Dawn Kennedy takes a civilised walk with wild cats at Bushman’s Kloof.
A person diminishes amid the Cedarberg’s landscape of sedimentary rock, sandstone and shale. Jagged stones stand like ancient tombs, paying tribute to the glacier that scraped the exposed rock, 340 million years ago.
Evidence of geological time immemorial makes one’s own personal biography a meaningless blip. Goal-setting, striving and daily drama seem absurd viewed against this backdrop. As we lose cell phone reception, the false web of online intimacy dissipates. My mind goes blank and settles on a hallucinatory appreciation of the landscape – rocks turn to people, dragons and reptiles.
Yet, despite appearing impenetrable, humans have managed to have a negative impact on this landscape. Large numbers of the cedar trees that baptised this region were felled for construction: 7200 trees were used as telephone poles between Piketberg and Calvinia. Fires added to the destruction until the removal of dead cedar trees was banned in 1967. All other exploitation ended in 1973 with the proclamation of the Cederberg Wilderness. In 2004, the Cederberg Wilderness received World Heritage Site status as part of the Cape Floral Region.
Combine this area’s natural credentials with Bushman’s Kloof, voted the best hotel in the world in 2009 by Travel + Leisure, USA, and you have a heady combination. In fact, it’s surreal. While the landscape makes you feel puny, as though it could swallow you in one gulp, the delightful staff at Bushman’s Kloof make every effort to restore your sense of importance. You matter enough to be offered a sherry on arrival, to have your linen turned down, a piece of chocolate and bedtime story on your pillow and your name known to every staff member.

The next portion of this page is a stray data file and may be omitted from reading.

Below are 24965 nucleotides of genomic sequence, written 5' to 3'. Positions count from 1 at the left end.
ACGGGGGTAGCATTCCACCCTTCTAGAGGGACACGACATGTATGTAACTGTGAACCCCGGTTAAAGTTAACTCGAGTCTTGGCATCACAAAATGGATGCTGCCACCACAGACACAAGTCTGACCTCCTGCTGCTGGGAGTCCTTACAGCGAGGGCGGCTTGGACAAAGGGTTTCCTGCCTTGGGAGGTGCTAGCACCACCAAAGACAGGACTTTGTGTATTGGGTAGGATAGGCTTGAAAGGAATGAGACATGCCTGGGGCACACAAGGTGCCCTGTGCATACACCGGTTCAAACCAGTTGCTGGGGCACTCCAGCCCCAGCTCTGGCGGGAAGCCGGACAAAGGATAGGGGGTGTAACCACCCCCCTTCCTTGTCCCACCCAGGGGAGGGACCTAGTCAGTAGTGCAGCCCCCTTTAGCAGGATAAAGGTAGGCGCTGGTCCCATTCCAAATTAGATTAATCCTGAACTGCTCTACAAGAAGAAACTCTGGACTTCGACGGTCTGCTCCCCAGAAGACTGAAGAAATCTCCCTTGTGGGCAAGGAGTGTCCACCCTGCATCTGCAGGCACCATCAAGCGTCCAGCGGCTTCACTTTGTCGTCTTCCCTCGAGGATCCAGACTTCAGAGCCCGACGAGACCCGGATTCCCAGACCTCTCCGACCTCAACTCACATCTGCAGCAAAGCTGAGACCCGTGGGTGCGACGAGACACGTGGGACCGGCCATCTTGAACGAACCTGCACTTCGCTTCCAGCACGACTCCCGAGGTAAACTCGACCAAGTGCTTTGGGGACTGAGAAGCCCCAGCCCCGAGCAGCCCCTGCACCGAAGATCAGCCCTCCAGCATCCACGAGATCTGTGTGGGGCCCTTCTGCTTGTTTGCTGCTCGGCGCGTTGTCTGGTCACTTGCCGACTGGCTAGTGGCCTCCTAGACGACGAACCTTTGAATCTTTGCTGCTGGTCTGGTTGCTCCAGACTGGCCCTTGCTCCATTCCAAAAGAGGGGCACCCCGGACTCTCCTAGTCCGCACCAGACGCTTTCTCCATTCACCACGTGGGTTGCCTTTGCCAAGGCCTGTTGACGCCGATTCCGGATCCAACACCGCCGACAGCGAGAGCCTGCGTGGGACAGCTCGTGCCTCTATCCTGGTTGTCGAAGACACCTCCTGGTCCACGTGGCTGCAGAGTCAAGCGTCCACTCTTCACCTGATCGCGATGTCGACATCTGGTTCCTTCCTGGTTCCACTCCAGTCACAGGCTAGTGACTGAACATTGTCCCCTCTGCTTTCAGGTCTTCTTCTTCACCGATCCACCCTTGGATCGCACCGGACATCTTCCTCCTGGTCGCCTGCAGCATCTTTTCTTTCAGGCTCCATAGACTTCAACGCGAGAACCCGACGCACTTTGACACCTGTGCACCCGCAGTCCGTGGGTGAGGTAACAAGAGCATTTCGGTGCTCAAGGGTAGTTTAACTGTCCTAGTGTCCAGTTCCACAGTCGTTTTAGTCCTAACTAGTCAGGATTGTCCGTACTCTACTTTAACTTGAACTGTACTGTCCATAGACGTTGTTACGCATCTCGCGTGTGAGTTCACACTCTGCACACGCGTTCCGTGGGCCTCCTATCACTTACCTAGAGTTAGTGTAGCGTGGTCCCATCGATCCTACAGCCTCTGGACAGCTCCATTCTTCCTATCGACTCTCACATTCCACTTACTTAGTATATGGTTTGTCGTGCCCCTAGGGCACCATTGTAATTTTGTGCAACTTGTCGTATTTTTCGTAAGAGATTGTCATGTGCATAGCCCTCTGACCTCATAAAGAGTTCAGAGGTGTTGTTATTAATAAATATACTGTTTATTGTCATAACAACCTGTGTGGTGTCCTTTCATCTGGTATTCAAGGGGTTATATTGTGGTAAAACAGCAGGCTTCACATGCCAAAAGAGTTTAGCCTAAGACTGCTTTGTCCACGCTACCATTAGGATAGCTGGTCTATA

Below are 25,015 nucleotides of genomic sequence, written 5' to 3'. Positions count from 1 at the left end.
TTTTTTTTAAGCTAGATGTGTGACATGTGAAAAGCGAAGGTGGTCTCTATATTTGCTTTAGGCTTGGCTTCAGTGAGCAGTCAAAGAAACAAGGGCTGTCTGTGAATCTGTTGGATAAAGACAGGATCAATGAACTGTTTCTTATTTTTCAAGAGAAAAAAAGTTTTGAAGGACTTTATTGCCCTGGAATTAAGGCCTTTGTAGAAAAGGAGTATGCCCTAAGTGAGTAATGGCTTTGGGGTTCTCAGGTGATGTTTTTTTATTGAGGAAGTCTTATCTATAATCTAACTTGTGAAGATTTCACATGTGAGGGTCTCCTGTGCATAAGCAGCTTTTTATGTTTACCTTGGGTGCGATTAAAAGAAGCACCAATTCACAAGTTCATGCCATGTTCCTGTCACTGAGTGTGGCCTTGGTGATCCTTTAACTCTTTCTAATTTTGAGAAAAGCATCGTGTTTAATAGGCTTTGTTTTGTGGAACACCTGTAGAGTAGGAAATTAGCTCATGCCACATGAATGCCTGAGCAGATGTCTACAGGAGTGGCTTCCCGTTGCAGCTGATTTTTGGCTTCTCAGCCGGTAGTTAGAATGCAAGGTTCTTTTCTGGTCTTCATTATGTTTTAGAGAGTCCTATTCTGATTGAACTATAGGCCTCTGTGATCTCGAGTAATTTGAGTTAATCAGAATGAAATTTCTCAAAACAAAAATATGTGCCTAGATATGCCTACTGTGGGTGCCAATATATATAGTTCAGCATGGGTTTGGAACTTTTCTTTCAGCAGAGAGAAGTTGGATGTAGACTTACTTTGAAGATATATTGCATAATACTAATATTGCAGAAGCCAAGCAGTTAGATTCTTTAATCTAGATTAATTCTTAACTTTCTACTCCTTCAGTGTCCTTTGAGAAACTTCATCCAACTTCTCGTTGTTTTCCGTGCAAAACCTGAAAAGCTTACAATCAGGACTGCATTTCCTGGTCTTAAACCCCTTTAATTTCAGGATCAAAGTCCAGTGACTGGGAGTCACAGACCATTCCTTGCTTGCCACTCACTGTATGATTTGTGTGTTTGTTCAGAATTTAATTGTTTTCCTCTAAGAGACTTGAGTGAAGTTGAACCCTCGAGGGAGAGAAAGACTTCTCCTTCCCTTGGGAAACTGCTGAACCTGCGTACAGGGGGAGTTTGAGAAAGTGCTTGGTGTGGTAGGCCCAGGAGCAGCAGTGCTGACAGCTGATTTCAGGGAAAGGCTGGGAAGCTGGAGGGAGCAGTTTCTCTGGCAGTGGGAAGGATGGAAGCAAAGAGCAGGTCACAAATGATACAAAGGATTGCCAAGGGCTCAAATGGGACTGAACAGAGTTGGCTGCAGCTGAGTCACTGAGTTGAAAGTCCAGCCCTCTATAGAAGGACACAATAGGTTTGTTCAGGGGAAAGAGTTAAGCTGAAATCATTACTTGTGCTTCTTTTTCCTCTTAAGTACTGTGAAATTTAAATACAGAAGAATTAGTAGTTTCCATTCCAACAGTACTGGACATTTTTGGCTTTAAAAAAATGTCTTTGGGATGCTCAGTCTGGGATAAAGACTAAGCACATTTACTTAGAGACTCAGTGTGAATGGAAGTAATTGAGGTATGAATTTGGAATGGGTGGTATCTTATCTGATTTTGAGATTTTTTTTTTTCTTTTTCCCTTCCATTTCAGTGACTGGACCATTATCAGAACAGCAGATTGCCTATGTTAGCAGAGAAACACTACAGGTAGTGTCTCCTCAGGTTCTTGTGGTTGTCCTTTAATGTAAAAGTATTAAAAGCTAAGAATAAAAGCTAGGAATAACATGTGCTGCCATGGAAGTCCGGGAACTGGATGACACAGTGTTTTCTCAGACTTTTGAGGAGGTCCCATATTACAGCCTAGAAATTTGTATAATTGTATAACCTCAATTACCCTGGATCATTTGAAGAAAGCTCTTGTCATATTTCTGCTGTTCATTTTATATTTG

Here the borderline between the human and the animal feels flimsy, as though you could step from one realm into the other. This is leopard country. Among the estimated less-than-1000 roaming Cape leopards, 35 of them live here, perfectly at home in the rocky mountain ranges.
Our weekend begins with a sunset drive. We see blesbok, gemsbok, and even an African hare with its oversize ears illuminated by the setting sun. However, the animals that we are here to track – the leopard and caracal – remain elusive. I know the odds of seeing either are minimal and too much to hope for, but I do so all the same, gluing my eyes to the rugged horizon.
Somewhere in the cracks and fissures of this rugged landscape, 35 leopards are getting ready to stalk the animals that we watch with delight and, click-whirr, capture on celluloid. Some unfortunate ones might be captured later by a leopard in another way.
Seppi, our Namibian ranger, pulls up by the purple stained lake, arranges a bar, and offers us gin and tonics, complete with ice and a slice of lemon. As the gin warms my throat, I revel in my position at the top of the food chain. Sipping slowly, details in the red landscape come alive: mossy outcrops like miniature Zen gardens cover rock surfaces and bright pink flowers, like sudden gasps of beauty, push through invisible cracks in the rock.